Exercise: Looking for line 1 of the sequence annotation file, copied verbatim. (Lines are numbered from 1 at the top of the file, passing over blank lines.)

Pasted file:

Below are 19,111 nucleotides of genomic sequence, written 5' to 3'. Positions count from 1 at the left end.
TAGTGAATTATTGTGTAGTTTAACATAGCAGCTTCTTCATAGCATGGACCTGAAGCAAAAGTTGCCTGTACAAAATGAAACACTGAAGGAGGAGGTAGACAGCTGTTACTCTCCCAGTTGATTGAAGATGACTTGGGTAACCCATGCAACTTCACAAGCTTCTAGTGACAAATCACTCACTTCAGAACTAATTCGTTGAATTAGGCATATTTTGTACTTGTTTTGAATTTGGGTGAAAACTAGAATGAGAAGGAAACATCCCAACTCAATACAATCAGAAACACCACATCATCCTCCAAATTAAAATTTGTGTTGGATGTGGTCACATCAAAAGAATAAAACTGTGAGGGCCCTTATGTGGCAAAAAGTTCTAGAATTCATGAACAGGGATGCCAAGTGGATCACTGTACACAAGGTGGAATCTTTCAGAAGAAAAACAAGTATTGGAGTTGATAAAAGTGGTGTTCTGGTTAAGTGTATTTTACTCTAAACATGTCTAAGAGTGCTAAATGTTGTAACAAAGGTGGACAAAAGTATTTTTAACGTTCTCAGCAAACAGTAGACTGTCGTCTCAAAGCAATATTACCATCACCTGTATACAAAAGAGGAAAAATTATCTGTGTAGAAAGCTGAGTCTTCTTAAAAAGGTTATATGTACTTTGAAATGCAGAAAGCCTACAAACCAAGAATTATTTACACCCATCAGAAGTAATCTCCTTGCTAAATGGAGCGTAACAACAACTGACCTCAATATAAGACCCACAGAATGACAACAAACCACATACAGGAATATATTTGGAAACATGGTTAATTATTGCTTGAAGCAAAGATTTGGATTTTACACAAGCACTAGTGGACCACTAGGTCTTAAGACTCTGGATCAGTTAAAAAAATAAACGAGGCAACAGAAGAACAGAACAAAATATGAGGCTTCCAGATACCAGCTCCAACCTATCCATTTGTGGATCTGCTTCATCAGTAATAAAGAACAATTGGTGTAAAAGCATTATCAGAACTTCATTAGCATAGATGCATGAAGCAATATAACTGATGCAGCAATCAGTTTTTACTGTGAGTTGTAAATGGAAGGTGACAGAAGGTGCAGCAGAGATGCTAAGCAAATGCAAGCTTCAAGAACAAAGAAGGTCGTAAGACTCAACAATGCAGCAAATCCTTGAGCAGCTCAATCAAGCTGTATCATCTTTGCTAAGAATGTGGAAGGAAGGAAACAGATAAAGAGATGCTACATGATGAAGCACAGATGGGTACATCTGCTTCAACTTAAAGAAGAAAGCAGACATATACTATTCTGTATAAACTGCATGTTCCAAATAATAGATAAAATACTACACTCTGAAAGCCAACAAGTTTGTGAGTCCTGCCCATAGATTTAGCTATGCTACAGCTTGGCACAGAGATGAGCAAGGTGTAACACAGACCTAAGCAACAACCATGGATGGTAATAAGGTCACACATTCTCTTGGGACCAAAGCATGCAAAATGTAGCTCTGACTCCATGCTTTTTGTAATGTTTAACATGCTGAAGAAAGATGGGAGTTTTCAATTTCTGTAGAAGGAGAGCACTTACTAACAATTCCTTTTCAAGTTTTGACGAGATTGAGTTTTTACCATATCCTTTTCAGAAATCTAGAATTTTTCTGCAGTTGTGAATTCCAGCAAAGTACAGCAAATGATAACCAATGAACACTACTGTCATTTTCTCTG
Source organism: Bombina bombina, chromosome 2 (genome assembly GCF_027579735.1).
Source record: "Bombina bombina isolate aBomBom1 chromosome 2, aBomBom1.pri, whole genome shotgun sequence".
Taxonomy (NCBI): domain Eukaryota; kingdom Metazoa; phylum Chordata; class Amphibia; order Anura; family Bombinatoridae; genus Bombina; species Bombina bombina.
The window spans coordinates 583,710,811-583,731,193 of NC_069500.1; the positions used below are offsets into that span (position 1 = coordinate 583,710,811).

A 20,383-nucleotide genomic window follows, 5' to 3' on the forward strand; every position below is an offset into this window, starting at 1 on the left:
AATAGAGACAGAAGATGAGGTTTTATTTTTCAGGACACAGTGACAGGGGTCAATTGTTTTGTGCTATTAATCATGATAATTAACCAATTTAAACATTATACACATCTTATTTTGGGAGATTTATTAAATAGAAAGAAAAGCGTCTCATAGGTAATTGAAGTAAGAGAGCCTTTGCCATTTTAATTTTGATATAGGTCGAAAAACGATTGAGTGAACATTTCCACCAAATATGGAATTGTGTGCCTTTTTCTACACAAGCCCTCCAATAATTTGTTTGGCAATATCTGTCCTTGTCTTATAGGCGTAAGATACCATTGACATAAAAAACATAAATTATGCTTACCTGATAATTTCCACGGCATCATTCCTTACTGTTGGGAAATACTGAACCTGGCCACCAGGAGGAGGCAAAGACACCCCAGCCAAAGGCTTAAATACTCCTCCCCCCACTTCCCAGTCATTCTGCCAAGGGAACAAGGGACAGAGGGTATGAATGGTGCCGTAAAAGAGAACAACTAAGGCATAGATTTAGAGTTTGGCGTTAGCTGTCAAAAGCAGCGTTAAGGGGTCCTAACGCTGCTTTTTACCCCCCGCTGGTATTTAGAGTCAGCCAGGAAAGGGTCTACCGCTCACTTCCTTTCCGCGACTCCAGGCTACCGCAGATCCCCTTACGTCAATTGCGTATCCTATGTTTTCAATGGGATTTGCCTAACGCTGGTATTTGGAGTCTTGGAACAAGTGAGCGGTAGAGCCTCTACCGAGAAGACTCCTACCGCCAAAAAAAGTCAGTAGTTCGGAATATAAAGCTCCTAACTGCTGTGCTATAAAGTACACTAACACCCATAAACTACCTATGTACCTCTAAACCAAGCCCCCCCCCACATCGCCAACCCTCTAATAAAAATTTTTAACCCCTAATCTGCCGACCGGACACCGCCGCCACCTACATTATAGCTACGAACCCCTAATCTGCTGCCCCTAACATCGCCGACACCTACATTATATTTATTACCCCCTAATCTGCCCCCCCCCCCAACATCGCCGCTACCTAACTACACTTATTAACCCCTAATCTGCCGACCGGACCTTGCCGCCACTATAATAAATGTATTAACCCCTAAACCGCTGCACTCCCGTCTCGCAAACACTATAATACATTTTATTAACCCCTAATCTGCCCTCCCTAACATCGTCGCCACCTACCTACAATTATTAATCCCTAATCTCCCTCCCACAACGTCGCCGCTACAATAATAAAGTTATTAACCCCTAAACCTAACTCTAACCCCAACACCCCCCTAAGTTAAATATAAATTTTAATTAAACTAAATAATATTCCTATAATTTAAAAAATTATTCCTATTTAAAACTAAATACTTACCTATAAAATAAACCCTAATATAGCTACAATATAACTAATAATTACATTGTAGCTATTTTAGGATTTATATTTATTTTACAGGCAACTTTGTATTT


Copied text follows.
Below are 19,111 nucleotides of genomic sequence, written 5' to 3'. Positions count from 1 at the left end.